WASHINGTON — In Chinatowns from Boston to San Francisco, restaurants and markets saw their business dwindle last winter well before any coronavirus cases had surfaced in the United States because of false claims that Asians spread the virus. Then, as the pandemic struck the nation, the dirty looks, insults, and innuendos gave way to assaults and beatings.
For Asian-Americans and Pacific Islanders, the outbreak has another dimension that can’t be stopped by social distancing and personal protective equipment.
“We are not a virus,” said Vanna Howard, a candidate for Massachusetts state representative and a member of the state Asian American Commission. “We are human beings.”
Now, as President Trump and Republicans blame China for the coronavirus outbreak, Asian-American leaders and political groups are scaling up efforts to push back against a rising tide of anti-Chinese sentiment they said hurts all people of Asian-Pacific descent.
They’re also urging presumptive Democratic presidential nominee Joe Biden not to do his own pummeling of China in responding to political attacks that he has been soft on the country. That means he will have to tread carefully to avoid alienating Asian-American voters, a fast-growing slice of the electorate that increasingly leans Democratic and could be pushed further left by Trump’s China bashing.
“What you want to avoid is a dynamic about who is tougher on China,” said former Democratic presidential candidate Andrew Yang, who has endorsed Biden. “That is a distraction from Trump’s mishandling of the crisis.”
With polls showing Americans’ negative perceptions of China have increased since the virus originated there, Trump and his allies have sought to make China a scapegoat for the pandemic and, some analysts fear, a new focus for Trump’s anti-immigrant message in an election year. One Trump campaign ad drew outrage by including Gary Locke, the former US ambassador to China and an Asian-American, in an ominous-looking montage of Chinese officials pictured with Biden.
Asian-American leaders say those attacks often conflate the Chinese government with the Chinese people as well as Chinese-Americans, Asian-Americans, and Pacific Islanders more broadly. Biden has denounced anti-Asian vitriol, and on Monday accused Trump of fanning the “familiar forces of hate, fear, and xenophobia” that the pandemic has unleashed.
“You deserve better than a president who attacks the speaker of the House for visiting a local Chinatown business in San Francisco,” Biden told viewers during a virtual summit by the Asian American and Pacific Islander Victory Fund, a super PAC. “You deserve better than a president who aggressively and childishly insults an Asian-American reporter.”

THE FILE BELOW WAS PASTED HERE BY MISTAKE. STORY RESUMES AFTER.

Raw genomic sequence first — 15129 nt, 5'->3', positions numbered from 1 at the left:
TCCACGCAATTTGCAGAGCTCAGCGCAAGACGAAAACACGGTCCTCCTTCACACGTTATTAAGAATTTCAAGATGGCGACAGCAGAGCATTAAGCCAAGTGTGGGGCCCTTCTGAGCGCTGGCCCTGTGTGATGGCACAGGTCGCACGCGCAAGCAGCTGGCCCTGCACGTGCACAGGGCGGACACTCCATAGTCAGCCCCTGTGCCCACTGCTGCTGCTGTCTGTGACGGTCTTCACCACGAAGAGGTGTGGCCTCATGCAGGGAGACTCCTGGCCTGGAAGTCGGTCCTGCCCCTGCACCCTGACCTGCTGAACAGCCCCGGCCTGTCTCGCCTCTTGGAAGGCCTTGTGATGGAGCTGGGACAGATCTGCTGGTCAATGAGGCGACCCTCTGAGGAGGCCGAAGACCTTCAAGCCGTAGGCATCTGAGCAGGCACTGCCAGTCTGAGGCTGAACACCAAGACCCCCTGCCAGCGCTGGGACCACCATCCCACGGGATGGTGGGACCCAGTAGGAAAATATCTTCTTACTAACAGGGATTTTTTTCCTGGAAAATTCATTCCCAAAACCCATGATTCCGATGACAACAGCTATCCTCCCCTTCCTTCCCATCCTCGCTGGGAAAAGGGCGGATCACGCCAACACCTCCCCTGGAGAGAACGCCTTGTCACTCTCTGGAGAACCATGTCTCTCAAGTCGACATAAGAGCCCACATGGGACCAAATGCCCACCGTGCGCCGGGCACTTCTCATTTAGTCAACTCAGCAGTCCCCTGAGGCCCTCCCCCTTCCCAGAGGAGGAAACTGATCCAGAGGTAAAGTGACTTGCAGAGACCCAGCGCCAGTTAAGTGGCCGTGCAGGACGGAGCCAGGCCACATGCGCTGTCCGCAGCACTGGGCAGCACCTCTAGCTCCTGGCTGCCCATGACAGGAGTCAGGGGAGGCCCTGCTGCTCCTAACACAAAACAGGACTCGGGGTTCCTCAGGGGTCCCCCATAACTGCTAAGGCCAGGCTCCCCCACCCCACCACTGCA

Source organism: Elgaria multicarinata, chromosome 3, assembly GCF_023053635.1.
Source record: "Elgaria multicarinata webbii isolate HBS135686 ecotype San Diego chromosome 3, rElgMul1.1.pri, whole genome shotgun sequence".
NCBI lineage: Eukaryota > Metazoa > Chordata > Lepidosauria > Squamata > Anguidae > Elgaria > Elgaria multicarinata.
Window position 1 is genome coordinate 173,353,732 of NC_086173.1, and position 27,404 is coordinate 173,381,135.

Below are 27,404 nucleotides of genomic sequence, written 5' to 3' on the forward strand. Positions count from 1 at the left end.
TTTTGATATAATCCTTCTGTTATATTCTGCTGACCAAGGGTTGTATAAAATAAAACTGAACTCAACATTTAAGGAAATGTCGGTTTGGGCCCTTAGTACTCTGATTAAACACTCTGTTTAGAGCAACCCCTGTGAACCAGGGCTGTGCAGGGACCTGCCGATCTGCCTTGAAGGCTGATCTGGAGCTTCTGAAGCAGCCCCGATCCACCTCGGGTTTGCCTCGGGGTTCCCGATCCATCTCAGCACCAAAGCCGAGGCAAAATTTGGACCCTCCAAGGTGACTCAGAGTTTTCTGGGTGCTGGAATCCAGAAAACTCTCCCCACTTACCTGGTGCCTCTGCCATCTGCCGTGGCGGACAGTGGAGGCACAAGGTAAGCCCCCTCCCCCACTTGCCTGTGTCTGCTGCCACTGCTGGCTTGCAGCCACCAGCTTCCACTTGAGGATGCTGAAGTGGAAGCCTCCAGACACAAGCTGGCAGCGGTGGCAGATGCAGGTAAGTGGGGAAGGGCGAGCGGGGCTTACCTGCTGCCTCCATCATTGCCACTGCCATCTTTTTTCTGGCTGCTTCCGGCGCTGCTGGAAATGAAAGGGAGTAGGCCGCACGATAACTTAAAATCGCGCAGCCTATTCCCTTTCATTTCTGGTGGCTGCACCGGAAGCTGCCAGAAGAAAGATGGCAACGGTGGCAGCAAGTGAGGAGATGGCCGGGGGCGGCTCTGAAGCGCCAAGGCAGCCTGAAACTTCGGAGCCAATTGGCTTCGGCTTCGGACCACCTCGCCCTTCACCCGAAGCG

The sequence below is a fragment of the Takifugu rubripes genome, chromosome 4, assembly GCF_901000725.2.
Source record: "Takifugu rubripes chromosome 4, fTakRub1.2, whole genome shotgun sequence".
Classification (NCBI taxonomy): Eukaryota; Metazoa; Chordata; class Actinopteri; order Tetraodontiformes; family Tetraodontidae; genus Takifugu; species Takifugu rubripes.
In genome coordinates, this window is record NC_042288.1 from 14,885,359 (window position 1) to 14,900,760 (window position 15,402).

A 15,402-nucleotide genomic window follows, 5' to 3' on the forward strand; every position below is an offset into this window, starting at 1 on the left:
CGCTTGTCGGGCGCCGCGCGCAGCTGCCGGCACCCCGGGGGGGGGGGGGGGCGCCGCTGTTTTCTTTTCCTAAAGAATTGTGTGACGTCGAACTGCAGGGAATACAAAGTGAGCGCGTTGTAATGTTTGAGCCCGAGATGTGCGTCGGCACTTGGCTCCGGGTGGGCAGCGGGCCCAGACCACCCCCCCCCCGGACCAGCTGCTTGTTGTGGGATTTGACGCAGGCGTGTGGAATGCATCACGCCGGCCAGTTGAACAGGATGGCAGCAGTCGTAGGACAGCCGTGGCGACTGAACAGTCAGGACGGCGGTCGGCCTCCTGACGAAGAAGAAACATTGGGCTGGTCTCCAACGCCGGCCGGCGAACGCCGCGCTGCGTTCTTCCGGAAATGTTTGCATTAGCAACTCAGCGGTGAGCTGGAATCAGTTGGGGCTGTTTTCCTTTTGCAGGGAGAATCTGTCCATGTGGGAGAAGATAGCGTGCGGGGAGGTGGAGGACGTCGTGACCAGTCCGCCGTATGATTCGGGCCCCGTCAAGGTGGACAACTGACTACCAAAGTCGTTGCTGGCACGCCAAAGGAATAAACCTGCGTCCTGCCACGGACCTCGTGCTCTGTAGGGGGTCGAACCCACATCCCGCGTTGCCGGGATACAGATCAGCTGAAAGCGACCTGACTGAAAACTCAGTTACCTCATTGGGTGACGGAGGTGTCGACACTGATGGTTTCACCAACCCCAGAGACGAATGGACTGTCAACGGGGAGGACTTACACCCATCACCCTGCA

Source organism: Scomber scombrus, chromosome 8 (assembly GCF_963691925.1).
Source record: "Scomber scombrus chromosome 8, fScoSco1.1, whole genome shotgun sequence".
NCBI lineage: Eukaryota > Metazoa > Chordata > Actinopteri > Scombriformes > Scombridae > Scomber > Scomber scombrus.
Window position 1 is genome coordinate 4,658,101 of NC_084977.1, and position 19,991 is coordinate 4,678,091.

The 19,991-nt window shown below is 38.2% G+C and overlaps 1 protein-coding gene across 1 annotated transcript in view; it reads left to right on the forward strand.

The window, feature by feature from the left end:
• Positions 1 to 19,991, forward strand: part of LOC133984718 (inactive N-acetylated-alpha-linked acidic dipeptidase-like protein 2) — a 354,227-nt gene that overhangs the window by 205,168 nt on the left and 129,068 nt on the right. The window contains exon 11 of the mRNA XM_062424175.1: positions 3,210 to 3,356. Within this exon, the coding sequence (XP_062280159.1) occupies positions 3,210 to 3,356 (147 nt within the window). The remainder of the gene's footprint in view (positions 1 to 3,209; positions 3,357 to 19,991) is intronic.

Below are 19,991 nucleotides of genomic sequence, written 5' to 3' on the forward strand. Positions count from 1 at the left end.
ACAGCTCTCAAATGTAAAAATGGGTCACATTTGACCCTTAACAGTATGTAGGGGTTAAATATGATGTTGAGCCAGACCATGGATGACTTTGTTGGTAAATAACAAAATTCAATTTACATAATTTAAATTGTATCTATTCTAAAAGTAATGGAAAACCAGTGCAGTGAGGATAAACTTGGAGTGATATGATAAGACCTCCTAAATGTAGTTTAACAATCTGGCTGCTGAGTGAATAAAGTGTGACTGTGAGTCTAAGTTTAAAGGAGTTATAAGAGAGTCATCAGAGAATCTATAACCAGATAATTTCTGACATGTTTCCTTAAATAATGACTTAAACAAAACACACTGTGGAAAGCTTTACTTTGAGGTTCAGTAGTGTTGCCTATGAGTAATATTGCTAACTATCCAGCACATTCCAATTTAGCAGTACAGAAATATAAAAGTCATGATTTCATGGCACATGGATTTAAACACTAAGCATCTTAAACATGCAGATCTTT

AAPI Victory Fund and other prominent Asian-American civic associations have endorsed Biden, but the former vice president also has come under fire from advocates as he seeks to reject Republican attacks of his record and ties to China.
Some 60 progressive Asian-American organizations last week published an open letter to Biden on Medium regarding an ad released last month. The ad said Trump was unprepared for the crisis but also implied the United States could have been helped by a stricter ban on Chinese travelers, using images of Chinese people that the groups said fed into “the right’s core narrative strategies” portraying foreigners as dangerous. Biden’s campaign quickly stopped running the ad last month, and subsequent ones have been recalibrated with advice from Asian-American leaders.
“We understand that both campaigns are going to make China a centerpiece of their campaigns, with both sides accusing the other of being soft on China. But the question is: How you do this?” said California Representative Judy Chu, chairwoman of the Congressional Asian Pacific American Caucus. “Every time there is an attack on China, it should be on the government, and more precisely, the Chinese Communist Party.”
The tough talk on China could hurt candidate appeals to a small population with outsized impact in key swing states. Asian-Americans are the fastest-growing racial or ethnic voter bloc in the United States, with more than 11 million people able to cast ballots in November. More than two-thirds are naturalized immigrants, accounting for the electorate’s rapid growth, according to a Pew Research Center analysis.
Asian-American voters — a diverse group encompassing more than 50 ethnicities and including Indian, Filipino, and Korean-Americans — have not been a major political focus, partly because of numbers and because families of Asian descent tend to live in largely Democratic and noncompetitive districts. But they have power in tightly contested battleground states, increasingly supporting Democrats amid Republicans’ hard-line stance on immigration and harsh rhetoric toward China.